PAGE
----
2. Defensive—Not our problem or responsibility, our suppliers are to blame.  When Time put a Nike contract worker on its cover, showing her limb sawed-off by an industrial sewing machine, the company learned that this excuse simply wouldn’t “do it” for customers.   

3. Reactive—Fix the problem, but ignore the causes.  This version of whack-a mole has companies react as problems arise but not deal with underlying factors.  While this can lessen the heat, it doesn’t gain firms plaudits from critics or win over disappointed customers.  Plus, new problems soon emerge.

4. Proactive—Embrace a systemic approach to CSR.  This signals that a company is committed to putting its values into not only what it makes but how it makes it.  Here firms move into two-way communication with stakeholders, invest in continuously improving their CSR profile, and become much more transparent about their doings and dealings.

It would seem that Apple has not yet learned the lesson from Nike and others that full disclosure and open engagement with critics are key requirements of true corporate citizenship.  Of course this kind of openness can seem risky in a company like Apple where unique designs and technological advances are a source of competitive advantage. 

No one is asking Apple to reveal its “trade secrets.”  But why not, like Nike or Levi Strauss & Co., make public the companies in your supply chain?  And why not be more transparent about how you are doing in achieving the “highest standards of social responsibility” in your supply chain?

Leaders and Legacies

Does CSR really matter in a company like Apple?  The words are there, but it is not easy to judge performance without full disclosure and dialogue.  The case at hand raises some interesting questions about corporate icons and CSR.  For example:

1. Does a company with “star power” like Apple also have to be a star when it comes to CSR?  Is it ok to be great in design and marketing, but simply average in CSR?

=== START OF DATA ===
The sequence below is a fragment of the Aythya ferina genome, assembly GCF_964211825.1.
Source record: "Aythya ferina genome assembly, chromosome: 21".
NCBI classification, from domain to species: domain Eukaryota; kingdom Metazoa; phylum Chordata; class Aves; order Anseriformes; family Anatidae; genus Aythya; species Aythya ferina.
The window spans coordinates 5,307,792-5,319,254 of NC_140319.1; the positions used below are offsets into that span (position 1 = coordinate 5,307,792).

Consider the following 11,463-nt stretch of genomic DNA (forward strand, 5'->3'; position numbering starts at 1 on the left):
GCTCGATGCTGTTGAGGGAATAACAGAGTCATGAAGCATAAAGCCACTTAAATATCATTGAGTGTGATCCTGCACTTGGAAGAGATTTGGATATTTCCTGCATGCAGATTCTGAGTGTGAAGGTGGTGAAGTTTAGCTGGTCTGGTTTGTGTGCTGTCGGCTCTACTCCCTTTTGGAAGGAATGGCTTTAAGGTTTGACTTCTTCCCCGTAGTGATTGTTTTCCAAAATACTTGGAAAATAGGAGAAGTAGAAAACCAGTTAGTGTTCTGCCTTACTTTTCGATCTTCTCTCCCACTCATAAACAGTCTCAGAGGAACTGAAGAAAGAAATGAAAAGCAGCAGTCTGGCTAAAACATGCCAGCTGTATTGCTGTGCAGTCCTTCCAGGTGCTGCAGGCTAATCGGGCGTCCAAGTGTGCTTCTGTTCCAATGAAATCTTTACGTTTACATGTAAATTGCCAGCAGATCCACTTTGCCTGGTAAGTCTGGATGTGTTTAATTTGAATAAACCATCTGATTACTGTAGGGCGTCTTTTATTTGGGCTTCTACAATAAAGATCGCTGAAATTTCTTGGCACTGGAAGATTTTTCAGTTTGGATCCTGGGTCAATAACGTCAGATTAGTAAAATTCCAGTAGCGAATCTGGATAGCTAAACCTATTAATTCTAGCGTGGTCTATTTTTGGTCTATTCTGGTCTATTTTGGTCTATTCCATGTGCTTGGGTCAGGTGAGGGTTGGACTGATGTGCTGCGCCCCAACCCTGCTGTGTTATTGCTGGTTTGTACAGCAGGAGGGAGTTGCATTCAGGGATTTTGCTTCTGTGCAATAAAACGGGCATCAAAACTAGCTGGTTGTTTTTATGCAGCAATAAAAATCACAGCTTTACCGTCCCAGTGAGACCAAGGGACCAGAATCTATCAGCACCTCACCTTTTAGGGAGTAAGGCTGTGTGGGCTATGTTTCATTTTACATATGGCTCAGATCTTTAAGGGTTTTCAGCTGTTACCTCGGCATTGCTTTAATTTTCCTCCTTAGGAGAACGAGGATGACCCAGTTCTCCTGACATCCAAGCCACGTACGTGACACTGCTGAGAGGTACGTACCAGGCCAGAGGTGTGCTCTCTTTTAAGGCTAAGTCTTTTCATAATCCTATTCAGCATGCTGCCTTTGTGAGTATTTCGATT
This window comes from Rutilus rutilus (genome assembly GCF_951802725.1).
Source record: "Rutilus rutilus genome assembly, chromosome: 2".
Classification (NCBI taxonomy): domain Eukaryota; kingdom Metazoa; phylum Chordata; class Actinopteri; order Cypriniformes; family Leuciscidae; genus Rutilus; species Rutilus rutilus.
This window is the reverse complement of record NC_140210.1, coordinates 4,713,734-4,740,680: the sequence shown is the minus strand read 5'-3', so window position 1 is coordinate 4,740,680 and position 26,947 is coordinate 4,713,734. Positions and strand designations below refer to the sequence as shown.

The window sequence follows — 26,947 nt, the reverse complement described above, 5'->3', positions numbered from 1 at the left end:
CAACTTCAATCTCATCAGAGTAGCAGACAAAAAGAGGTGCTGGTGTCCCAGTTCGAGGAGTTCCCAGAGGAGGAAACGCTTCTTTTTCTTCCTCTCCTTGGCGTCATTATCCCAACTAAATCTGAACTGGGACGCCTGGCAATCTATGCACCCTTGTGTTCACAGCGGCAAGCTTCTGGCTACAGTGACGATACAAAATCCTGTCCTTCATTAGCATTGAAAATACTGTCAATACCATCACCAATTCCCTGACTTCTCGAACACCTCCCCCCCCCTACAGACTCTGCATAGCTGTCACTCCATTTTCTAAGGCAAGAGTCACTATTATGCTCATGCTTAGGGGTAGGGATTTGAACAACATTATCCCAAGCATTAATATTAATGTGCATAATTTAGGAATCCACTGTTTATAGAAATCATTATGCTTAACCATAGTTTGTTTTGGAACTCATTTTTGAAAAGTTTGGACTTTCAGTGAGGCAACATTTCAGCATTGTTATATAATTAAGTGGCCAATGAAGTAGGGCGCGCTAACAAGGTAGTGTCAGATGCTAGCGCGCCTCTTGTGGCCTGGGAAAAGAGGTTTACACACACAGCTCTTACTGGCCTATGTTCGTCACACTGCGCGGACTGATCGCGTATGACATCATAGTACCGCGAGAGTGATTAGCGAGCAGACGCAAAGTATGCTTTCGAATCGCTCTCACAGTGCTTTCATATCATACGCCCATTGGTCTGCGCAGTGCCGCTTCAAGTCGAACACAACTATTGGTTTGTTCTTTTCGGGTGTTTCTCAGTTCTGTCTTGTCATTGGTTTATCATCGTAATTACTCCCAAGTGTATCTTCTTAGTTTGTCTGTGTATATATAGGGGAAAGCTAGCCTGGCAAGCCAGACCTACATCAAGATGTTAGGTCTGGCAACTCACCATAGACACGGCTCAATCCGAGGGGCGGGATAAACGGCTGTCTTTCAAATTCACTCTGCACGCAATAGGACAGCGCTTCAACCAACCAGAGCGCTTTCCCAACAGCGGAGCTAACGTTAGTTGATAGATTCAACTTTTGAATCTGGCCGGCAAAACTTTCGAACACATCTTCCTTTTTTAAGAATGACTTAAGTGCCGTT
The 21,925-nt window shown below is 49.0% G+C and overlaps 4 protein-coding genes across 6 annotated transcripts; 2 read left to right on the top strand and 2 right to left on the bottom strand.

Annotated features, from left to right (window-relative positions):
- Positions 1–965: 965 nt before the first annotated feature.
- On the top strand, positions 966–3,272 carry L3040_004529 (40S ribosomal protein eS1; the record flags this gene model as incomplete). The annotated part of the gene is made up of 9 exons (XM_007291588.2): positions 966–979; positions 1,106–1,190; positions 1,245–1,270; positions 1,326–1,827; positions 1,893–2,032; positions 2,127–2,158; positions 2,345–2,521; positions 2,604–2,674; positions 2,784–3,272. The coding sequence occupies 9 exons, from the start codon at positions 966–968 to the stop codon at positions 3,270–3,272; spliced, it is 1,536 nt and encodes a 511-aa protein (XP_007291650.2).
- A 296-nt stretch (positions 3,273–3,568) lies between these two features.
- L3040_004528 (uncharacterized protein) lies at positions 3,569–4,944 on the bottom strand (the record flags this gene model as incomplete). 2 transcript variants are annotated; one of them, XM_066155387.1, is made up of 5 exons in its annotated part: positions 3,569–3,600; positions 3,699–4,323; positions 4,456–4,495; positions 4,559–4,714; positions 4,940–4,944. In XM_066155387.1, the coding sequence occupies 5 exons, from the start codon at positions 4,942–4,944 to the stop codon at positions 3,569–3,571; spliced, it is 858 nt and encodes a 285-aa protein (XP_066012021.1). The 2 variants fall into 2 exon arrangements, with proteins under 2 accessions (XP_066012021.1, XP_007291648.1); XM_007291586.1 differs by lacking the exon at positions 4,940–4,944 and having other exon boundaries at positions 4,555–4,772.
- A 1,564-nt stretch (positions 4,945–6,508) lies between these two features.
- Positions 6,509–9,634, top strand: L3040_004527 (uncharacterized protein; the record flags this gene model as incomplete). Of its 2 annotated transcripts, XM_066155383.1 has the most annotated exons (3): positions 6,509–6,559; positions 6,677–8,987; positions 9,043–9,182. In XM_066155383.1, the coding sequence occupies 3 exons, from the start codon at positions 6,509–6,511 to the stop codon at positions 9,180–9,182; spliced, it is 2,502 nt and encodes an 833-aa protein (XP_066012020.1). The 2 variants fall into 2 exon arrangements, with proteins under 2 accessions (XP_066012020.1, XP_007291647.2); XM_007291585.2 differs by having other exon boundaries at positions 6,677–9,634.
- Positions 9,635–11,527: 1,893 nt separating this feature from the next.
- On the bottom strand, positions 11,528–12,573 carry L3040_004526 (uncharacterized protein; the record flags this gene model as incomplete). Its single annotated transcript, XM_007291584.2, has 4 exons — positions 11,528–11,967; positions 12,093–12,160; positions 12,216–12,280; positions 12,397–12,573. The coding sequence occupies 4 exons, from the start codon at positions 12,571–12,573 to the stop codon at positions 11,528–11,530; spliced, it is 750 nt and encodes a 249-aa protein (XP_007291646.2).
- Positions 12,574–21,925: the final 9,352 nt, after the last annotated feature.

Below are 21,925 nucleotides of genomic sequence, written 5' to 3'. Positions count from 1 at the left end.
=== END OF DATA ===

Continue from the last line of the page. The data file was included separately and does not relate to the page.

2. Similarly, can firms truly claim have a “culture of innovation” when they lag behind their industry with CSR?  Do innovative employees care?

3. Finally, when customers’ love your products and brand are they less interested or judgmental about your CSR performance?  Will customers give companies a “pass” on CSR failings so long as their expectations are exceeded in other respects?  How about the mainstream media?

On these points, Nike made a fast turnaround on CSR after its comeuppance and is now a bona fide leader in the footwear and apparel industry.  GE turned itself around when a new CEO, Jeff Immelt, took the helm, developed a progressive and transparent compliance program, and launched its ecomagination campaign. 

What’s ahead for Apple?  It will be left to Jobs' successor to lead the company forward on CSR…or not.

Bradley K. Googins is executive director emeritus of the Boston College Center for Corporate Citizenship. He is also a Professor in Organizational Studies at the Boston College's Carroll School of Management. Together with Philip Mirvis, Googins covers broad areas of CSR, Sustainability, and Business and Society relations on BCLCblog. Philip Mirvis is an organizational psychologist and senior research fellow at the Boston College Center for Corporate Citizenship. His studies and private practice concerns large-scale organizational change, the character of the workforce and workplace, and business leadership in society.